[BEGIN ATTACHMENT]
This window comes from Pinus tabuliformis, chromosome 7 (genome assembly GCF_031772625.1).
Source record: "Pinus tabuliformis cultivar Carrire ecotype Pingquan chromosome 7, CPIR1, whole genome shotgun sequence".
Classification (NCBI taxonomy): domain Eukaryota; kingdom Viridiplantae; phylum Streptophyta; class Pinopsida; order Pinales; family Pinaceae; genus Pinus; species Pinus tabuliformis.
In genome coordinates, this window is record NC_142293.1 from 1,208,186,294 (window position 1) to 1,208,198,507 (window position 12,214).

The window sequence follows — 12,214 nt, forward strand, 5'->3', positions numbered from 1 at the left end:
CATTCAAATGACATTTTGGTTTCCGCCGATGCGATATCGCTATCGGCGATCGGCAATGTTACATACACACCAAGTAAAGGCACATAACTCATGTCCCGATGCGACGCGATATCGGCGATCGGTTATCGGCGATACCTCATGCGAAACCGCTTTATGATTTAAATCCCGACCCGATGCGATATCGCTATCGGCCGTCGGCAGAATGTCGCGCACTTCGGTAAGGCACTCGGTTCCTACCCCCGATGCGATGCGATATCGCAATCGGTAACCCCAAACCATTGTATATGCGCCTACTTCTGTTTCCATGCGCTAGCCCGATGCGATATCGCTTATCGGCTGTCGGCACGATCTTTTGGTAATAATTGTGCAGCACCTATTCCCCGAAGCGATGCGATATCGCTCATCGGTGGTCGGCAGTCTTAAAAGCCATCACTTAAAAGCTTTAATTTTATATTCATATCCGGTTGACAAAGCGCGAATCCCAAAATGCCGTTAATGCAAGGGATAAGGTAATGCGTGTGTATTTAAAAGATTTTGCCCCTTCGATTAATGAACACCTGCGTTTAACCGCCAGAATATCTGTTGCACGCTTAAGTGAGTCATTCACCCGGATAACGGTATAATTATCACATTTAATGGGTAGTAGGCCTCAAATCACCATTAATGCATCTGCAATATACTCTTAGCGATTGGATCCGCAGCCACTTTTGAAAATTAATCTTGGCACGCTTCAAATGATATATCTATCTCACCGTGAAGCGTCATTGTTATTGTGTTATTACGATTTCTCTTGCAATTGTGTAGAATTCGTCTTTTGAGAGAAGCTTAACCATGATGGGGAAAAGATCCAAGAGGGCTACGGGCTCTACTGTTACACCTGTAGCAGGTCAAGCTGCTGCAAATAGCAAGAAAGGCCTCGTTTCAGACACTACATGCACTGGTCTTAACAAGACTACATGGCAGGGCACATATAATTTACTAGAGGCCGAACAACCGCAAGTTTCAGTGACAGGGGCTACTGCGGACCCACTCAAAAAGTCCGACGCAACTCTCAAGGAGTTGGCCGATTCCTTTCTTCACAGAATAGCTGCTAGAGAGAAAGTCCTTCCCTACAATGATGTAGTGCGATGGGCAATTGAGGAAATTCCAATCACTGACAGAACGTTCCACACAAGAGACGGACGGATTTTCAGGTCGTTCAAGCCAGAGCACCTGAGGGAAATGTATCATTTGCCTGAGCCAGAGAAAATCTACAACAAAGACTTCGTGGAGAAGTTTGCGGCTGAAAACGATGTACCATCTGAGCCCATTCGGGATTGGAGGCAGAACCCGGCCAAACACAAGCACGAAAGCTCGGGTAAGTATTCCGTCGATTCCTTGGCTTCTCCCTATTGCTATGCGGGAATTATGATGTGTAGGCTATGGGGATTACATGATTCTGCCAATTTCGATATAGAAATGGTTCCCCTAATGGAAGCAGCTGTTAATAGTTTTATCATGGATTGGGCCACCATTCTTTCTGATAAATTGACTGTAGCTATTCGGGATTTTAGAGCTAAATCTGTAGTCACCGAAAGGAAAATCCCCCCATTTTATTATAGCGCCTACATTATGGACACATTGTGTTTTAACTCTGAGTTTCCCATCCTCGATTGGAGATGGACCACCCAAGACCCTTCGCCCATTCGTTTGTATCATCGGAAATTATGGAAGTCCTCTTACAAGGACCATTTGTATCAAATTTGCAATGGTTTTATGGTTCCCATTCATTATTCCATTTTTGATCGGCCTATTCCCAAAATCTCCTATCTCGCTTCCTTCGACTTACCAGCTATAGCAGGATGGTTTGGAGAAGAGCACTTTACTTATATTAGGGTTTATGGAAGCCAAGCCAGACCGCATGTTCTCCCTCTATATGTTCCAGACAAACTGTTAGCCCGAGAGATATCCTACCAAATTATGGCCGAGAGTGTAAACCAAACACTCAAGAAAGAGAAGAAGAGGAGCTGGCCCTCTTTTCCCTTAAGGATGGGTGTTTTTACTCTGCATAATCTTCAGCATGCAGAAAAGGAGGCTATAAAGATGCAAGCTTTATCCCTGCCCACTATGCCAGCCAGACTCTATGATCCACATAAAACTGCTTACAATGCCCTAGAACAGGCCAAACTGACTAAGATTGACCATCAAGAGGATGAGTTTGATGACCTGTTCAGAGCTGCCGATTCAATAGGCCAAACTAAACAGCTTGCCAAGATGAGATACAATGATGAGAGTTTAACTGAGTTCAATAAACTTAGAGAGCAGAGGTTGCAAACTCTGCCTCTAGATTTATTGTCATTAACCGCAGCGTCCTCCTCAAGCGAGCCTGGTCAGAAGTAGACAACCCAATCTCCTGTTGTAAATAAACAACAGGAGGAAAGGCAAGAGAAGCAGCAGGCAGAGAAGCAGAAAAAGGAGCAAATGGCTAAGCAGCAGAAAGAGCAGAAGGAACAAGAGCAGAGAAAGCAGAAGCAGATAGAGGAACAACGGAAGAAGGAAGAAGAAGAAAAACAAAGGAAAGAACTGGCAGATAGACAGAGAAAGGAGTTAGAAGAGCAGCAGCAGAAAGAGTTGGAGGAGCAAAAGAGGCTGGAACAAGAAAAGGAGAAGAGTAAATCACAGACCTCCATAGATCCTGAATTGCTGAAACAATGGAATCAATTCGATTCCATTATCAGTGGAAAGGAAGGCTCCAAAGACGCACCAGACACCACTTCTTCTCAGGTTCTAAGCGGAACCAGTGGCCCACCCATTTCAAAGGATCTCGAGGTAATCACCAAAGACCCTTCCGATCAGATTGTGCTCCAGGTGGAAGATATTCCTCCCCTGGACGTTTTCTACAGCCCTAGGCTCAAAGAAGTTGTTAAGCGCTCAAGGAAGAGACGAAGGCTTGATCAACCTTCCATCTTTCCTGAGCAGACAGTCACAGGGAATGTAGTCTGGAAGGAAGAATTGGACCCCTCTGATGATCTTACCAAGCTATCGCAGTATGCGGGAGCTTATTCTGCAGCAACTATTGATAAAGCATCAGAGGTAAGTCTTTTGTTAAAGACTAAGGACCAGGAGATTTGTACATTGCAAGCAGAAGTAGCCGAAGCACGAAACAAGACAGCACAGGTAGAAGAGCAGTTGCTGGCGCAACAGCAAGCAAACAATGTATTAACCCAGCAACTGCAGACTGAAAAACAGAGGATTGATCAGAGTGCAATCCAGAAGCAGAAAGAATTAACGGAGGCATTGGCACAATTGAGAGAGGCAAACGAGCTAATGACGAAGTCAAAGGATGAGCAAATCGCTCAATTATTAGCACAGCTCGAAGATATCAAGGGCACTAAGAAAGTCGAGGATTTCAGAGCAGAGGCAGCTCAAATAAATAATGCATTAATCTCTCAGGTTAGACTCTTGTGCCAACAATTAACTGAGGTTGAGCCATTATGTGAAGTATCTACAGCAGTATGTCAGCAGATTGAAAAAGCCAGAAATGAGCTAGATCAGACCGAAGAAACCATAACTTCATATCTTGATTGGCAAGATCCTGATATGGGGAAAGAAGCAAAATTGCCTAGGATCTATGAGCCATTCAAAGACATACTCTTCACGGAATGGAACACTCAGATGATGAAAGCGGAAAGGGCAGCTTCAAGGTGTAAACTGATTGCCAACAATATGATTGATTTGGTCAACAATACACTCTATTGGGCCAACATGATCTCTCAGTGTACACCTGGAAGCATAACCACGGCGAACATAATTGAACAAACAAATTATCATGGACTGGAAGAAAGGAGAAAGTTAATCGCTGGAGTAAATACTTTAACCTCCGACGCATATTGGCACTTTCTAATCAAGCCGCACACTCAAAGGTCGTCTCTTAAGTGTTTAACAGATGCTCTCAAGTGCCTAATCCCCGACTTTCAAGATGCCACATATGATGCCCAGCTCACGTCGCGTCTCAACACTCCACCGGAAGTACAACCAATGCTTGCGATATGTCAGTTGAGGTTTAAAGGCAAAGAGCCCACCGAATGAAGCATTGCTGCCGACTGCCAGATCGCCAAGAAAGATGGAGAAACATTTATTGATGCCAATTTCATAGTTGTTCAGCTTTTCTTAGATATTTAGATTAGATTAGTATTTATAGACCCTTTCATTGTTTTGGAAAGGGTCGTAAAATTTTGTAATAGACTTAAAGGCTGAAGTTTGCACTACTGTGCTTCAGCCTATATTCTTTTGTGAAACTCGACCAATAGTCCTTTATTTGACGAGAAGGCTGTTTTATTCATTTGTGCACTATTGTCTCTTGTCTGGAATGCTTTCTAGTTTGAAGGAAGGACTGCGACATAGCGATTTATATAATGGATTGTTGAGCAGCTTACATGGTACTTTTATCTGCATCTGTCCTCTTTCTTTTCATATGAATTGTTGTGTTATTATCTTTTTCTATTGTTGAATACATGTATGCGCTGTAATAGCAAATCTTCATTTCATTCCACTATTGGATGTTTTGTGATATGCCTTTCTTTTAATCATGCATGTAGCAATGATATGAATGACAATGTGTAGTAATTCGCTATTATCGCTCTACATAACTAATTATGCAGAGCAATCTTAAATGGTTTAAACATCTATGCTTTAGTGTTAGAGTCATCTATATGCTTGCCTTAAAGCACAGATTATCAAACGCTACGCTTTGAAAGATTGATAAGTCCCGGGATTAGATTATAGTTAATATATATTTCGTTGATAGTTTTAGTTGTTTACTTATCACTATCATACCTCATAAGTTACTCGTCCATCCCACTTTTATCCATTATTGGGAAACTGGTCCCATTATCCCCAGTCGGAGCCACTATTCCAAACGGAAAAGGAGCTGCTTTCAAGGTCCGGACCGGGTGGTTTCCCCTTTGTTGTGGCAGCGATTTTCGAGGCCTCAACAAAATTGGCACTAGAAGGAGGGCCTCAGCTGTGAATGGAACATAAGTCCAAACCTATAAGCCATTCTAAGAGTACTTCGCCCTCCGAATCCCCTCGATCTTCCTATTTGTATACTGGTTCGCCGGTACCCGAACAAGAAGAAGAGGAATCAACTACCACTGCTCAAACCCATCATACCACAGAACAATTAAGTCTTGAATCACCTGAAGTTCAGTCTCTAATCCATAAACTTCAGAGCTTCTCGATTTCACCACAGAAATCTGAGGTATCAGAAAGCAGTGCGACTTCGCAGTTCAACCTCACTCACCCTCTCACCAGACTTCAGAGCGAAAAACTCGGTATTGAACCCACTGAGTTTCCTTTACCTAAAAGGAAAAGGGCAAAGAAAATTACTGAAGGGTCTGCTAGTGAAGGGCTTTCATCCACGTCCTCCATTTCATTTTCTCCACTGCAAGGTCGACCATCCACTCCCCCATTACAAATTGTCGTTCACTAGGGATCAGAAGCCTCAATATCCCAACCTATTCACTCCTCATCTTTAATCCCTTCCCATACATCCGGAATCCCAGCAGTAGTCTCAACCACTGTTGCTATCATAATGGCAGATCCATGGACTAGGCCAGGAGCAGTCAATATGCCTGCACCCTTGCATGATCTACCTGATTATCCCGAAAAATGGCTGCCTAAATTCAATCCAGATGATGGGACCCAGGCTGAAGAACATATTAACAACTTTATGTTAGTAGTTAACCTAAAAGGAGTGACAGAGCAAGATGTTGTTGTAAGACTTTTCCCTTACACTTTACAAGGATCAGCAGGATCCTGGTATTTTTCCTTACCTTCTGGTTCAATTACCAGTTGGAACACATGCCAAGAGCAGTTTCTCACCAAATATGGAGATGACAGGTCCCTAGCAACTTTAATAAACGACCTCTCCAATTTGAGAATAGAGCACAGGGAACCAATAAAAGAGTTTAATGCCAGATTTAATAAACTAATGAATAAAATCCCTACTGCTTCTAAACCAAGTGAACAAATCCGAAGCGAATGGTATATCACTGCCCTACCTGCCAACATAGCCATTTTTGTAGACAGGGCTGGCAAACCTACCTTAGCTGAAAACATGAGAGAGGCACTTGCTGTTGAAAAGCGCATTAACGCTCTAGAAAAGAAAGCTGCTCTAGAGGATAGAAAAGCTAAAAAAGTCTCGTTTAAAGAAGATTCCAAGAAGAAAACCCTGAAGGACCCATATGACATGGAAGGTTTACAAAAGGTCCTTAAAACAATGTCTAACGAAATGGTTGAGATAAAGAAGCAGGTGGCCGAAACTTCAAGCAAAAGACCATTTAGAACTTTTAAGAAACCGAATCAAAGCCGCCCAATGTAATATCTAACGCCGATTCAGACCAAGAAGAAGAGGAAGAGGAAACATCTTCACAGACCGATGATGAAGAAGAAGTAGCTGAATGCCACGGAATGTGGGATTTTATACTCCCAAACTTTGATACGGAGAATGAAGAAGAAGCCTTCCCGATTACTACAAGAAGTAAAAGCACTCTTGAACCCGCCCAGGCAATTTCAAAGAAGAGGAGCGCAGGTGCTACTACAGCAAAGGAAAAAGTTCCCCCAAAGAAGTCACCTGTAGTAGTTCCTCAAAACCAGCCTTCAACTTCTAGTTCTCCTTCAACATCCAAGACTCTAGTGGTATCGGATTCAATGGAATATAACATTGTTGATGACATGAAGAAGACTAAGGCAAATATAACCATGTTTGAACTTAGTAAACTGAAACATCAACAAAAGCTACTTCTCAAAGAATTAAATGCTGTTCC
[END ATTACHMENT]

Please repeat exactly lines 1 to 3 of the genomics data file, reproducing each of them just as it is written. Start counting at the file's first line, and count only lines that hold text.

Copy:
This window comes from Pinus tabuliformis, chromosome 7 (genome assembly GCF_031772625.1).
Source record: "Pinus tabuliformis cultivar Carrire ecotype Pingquan chromosome 7, CPIR1, whole genome shotgun sequence".
Classification (NCBI taxonomy): domain Eukaryota; kingdom Viridiplantae; phylum Streptophyta; class Pinopsida; order Pinales; family Pinaceae; genus Pinus; species Pinus tabuliformis.